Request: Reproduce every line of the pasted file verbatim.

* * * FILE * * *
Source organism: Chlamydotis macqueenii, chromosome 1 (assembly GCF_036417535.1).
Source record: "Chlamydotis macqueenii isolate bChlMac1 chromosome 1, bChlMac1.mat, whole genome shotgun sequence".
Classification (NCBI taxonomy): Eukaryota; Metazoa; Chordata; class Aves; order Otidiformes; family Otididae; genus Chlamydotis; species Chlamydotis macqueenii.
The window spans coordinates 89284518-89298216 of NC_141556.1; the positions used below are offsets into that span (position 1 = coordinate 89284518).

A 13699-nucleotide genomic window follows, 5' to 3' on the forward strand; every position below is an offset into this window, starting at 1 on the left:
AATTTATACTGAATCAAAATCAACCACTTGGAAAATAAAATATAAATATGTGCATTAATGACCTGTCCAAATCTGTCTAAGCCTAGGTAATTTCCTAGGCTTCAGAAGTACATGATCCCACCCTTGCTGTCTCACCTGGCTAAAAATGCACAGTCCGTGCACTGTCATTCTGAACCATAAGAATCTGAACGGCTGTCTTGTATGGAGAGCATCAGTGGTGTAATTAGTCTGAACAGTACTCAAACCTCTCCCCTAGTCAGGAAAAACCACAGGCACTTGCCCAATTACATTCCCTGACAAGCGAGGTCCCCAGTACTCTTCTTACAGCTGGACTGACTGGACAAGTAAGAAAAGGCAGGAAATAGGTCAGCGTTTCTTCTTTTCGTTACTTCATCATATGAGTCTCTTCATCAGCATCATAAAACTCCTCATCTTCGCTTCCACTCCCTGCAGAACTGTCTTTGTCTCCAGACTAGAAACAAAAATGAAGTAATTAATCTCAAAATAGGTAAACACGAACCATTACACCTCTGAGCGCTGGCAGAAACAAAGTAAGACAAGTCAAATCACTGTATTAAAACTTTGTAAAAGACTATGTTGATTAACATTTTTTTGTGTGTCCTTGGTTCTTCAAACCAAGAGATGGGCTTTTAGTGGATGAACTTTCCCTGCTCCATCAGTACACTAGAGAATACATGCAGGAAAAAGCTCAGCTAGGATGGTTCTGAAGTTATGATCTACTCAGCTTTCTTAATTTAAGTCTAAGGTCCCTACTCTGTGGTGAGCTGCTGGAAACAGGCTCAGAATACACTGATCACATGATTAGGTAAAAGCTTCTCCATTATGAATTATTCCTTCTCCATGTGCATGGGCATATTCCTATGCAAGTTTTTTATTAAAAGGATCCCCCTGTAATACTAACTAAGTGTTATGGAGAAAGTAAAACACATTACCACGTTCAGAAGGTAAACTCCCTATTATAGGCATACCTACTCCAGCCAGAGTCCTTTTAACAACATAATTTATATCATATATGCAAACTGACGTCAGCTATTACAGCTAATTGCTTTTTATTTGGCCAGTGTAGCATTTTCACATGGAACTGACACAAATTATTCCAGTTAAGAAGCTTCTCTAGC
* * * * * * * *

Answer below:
Source organism: Chlamydotis macqueenii, chromosome 1 (assembly GCF_036417535.1).
Source record: "Chlamydotis macqueenii isolate bChlMac1 chromosome 1, bChlMac1.mat, whole genome shotgun sequence".
Classification (NCBI taxonomy): Eukaryota; Metazoa; Chordata; class Aves; order Otidiformes; family Otididae; genus Chlamydotis; species Chlamydotis macqueenii.
The window spans coordinates 89284518-89298216 of NC_141556.1; the positions used below are offsets into that span (position 1 = coordinate 89284518).

A 13699-nucleotide genomic window follows, 5' to 3' on the forward strand; every position below is an offset into this window, starting at 1 on the left:
AATTTATACTGAATCAAAATCAACCACTTGGAAAATAAAATATAAATATGTGCATTAATGACCTGTCCAAATCTGTCTAAGCCTAGGTAATTTCCTAGGCTTCAGAAGTACATGATCCCACCCTTGCTGTCTCACCTGGCTAAAAATGCACAGTCCGTGCACTGTCATTCTGAACCATAAGAATCTGAACGGCTGTCTTGTATGGAGAGCATCAGTGGTGTAATTAGTCTGAACAGTACTCAAACCTCTCCCCTAGTCAGGAAAAACCACAGGCACTTGCCCAATTACATTCCCTGACAAGCGAGGTCCCCAGTACTCTTCTTACAGCTGGACTGACTGGACAAGTAAGAAAAGGCAGGAAATAGGTCAGCGTTTCTTCTTTTCGTTACTTCATCATATGAGTCTCTTCATCAGCATCATAAAACTCCTCATCTTCGCTTCCACTCCCTGCAGAACTGTCTTTGTCTCCAGACTAGAAACAAAAATGAAGTAATTAATCTCAAAATAGGTAAACACGAACCATTACACCTCTGAGCGCTGGCAGAAACAAAGTAAGACAAGTCAAATCACTGTATTAAAACTTTGTAAAAGACTATGTTGATTAACATTTTTTTGTGTGTCCTTGGTTCTTCAAACCAAGAGATGGGCTTTTAGTGGATGAACTTTCCCTGCTCCATCAGTACACTAGAGAATACATGCAGGAAAAAGCTCAGCTAGGATGGTTCTGAAGTTATGATCTACTCAGCTTTCTTAATTTAAGTCTAAGGTCCCTACTCTGTGGTGAGCTGCTGGAAACAGGCTCAGAATACACTGATCACATGATTAGGTAAAAGCTTCTCCATTATGAATTATTCCTTCTCCATGTGCATGGGCATATTCCTATGCAAGTTTTTTATTAAAAGGATCCCCCTGTAATACTAACTAAGTGTTATGGAGAAAGTAAAACACATTACCACGTTCAGAAGGTAAACTCCCTATTATAGGCATACCTACTCCAGCCAGAGTCCTTTTAACAACATAATTTATATCATATATGCAAACTGACGTCAGCTATTACAGCTAATTGCTTTTTATTTGGCCAGTGTAGCATTTTCACATGGAACTGACACAAATTATTCCAGTTAAGAAGCTTCTCTAGC